While it can be a tad silly at times, I think “Omen IV” is very underrated. What you think is just a goofy reboot with a switching of genders for the anti-Christ ends up being something so much cleverer. Asia Veira plays the cute but deadly Delia, a young girl adopted by Gene and Karen York, two attorneys that have had a tough time conceiving. While Karen begins focusing on motherhood, Gene finds himself being pushed by his coworkers toward a political career that could become very beneficial to the family.
One thing I never understood about Damien Thorne is his character as a whole. Is Damien pre-programmed to be evil? Did his disciples and handler have to brainwash him to believe his God is the only God? Did Damien believe this stuff? And why does he seem to fully embrace his role as the anti-Christ in the third film when in the second film, he was a young boy struggling with his urges for good and evil? What clicked in him to inspire him to continue his plan for world domination?
Before it became the WB, then the CW, now CW PIX 11, once upon a time, channel 11 in New York was called WPIX Channel 11. And it was referred to as New York’s Movie Station. In other words, if you didn’t have cable television to watch uncut movies, then channel 11 was your next best option for watching movies of all kinds. Most of the catalogue from WPIX featured movies from the late seventies and the eighties, and on rare occasions the nineties. My apartment building wasn’t wired for cable television well into October of 1994, so until I was eleven, “New York’s Movie Station” is where I went to, to watch movies that weren’t in my mom or dad’s VHS collection.
The first time I ever saw “The Rocky Horror Picture Show” was back in 1993 when the FOX Network in New York decided to air it one Halloween. My brother and I sat down to watch it thinking we were in for a horror movie. And we tuned in to watch the cult musical with the audience following along with every single moment on-screen. Twenty minutes in it was the first time I literally asked “What the fuck is this?” Then I turned the channel and never looked back.
It’s hard enough to produce a decent anthology horror film, but director Brent Sims composes a trio of horror tales with a fourteen minute window. You wouldn’t think it were possible since a lot of anthology movies get ninety minutes and botch it big time (ahem—“Tales from the Hood”), but director Brent Sims’ horror anthology short isn’t just a success, it’s an impressive horror film altogether. Filled with imagination, excellent plot twists, and incredible special effects, “Grave Shivers” is a dark horror comedy that delights in offering audiences the unexpected.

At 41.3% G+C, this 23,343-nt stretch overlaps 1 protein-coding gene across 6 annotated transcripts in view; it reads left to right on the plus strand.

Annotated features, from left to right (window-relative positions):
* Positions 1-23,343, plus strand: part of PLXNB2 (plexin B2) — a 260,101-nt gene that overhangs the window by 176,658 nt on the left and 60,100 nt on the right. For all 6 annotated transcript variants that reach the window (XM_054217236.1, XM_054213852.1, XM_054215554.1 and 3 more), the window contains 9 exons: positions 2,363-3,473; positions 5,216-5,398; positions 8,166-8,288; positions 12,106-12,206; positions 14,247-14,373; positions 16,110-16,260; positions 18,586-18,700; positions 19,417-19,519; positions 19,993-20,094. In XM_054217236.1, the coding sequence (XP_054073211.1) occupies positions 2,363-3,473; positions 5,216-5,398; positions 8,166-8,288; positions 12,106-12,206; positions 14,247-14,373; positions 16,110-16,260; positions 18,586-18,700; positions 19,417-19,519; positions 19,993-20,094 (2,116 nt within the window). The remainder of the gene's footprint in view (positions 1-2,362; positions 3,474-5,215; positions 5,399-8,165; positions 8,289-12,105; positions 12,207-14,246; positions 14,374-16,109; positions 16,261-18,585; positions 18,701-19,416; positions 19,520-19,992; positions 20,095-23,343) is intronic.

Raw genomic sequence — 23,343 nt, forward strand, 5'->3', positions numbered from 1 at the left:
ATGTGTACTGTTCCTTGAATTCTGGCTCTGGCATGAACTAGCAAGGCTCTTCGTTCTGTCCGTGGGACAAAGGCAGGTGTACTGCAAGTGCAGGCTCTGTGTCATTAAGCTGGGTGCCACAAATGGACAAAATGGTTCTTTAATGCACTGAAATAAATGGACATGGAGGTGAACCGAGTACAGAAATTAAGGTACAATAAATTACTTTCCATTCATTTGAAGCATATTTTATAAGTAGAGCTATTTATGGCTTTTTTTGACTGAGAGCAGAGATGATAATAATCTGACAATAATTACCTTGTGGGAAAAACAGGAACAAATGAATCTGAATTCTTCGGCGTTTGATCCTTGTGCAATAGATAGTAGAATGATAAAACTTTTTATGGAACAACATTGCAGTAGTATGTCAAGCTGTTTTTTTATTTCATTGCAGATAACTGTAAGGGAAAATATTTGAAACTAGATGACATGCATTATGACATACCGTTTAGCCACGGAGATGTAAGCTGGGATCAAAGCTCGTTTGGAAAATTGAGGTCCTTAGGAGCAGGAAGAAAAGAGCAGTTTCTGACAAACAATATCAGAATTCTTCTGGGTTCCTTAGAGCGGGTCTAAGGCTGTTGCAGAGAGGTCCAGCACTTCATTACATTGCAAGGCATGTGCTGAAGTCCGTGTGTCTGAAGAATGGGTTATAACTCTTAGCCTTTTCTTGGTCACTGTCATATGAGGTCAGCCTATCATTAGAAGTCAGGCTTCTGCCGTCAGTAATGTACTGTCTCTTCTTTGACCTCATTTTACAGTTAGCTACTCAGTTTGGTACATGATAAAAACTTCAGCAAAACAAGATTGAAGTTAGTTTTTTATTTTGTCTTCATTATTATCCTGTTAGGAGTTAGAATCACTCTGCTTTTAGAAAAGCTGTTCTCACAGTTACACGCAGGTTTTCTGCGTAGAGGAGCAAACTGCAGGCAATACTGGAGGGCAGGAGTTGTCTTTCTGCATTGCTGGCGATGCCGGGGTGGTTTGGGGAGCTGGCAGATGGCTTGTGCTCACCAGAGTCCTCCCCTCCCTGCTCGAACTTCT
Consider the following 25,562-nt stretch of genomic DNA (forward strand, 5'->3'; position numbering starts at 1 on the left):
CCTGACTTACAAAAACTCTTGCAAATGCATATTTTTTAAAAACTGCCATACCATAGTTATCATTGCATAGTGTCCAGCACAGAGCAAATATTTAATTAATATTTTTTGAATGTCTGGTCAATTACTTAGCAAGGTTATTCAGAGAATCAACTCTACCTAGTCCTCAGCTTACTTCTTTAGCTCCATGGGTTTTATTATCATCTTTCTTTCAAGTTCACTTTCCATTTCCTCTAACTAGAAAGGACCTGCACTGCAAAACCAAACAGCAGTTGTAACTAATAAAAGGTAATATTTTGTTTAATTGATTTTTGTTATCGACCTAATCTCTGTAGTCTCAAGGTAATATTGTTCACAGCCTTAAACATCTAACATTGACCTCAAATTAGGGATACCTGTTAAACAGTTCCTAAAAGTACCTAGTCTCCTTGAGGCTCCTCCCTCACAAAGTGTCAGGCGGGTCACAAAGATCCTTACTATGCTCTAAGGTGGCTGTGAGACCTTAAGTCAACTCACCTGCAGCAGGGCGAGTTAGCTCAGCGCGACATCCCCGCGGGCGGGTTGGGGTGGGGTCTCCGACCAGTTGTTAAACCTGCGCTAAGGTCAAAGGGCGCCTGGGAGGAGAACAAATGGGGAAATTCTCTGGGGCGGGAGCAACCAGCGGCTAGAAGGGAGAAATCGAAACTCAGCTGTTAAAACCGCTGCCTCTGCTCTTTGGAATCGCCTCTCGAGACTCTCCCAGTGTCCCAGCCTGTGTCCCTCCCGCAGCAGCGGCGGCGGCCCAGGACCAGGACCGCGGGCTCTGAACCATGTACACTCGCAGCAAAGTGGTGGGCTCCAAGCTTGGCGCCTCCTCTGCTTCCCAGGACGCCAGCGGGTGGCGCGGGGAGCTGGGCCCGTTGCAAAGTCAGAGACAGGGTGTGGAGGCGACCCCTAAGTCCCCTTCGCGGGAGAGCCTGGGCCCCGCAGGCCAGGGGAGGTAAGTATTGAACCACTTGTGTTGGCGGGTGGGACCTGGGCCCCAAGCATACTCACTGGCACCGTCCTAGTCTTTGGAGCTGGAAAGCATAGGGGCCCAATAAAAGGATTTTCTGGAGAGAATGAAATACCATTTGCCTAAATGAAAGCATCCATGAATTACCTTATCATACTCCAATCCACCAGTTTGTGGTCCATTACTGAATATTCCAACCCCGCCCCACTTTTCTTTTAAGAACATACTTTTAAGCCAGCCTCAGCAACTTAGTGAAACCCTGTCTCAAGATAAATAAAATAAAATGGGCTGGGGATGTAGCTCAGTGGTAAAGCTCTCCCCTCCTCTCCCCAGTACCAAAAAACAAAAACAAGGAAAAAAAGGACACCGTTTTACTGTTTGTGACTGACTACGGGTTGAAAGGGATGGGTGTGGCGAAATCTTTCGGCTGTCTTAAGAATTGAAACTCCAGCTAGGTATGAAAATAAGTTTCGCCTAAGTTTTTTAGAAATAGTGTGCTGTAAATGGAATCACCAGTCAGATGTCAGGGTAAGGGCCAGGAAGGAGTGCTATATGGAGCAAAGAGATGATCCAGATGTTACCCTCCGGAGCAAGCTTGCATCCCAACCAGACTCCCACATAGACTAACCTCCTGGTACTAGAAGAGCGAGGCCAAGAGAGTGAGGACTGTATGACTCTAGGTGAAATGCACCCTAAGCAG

Director Lowell Dean’s indie horror actioner “Wolfcop” is probably one of my favorite superhero movies of the year. While it’s a loving tribute to horror schlock, it’s also an unabashed superhero movie filled with mythos, a bonafide origin, and even a customized vehicle that our titular wolf cop travels around to maul bad guys in. You’d think wolf puns and a Dirty Harry-esque vigilante with claws would be a complete and utter misfire, but director Dean embraces his premise and offers up a great horror action comedy.
Absurd as it may sound, it takes a special kind of talent to pull off a movie like “Zombeavers.” A movie with this premise could either be a flat affair, or so terrible it loses sight of its punch line. Thankfully, the crew behind the production has it in the bag. “Zombeavers” is a bonafide new kind of zombie movie, but one that pays tribute to a ton of classic movies from “Creepshow 2,” and “The Thing,” right down to “Die Hard.” And the good part is, if you hate the movie, you can at least count how many beaver jokes writers Al Kaplan, Jordan Rubin, and Jon Kaplan squeezes in to ninety minutes run time. “Zombeavers” may not be for everyone, but I had a blast. It’s clever, witty, and over the top horror comedy that mixes nature run amok movies with the zombie sub-genre.
I appreciated “Strippers vs. Werewolves” for being just a good enough movie with a lot of fun moments. Surely, it’s not a flawless film, as it aims mainly for cult appeal with goofy comedy, and a meta-format that breaks the fourth wall on occasion. You have to appreciate how writer Phillip Barron tries to inject an interesting story in a movie where you expect nothing but strippers fighting werewolves. To be honest, the fact that there’s an actual story with twists makes up for the fact that a movie with strippers doesn’t actually feature any bare skin at any point.
Director Ron William Neill’s “Frankenstein Meets the Wolfman” is a sequel to “The Wolfman” and a prequel to “Abbot and Costello Meet Frankenstein.” One of the many future crossovers for monsters, Neill’s movie is often incoherent, but at least delivers on the promise of the wolf man meeting Frankenstein. They only do battle for about four minutes in the finale, but technically they cross paths, so your expectations should be low for this sequel. The reasoning for bringing the characters together stretches all ideas of logic and suspension of disbelief. So “Frankenstein Meets the Wolf Man” is really a process of asking the audience to willingly ignore its inconsistencies and wait for the monsters to meet up and fight.
In this follow up to “Meet Frankenstein,” Abbott and Costello don’t so much meet Boris Karloff, as they do a character Karloff plays named Swami Talpur. I still think the potential for Abbott and Costello meeting Karloff is potential never realized, and that’s pretty sad. Karloff only plays a side character, and appears for a few scenes, including an extended bit with character Freddie Phillips (Lou Costello) that’s still hilarious, at least. You don’t often see someone’s sheer idiocy save their lives, but you have to love how Freddie avoids all forms of vicious death by his slow wittedness.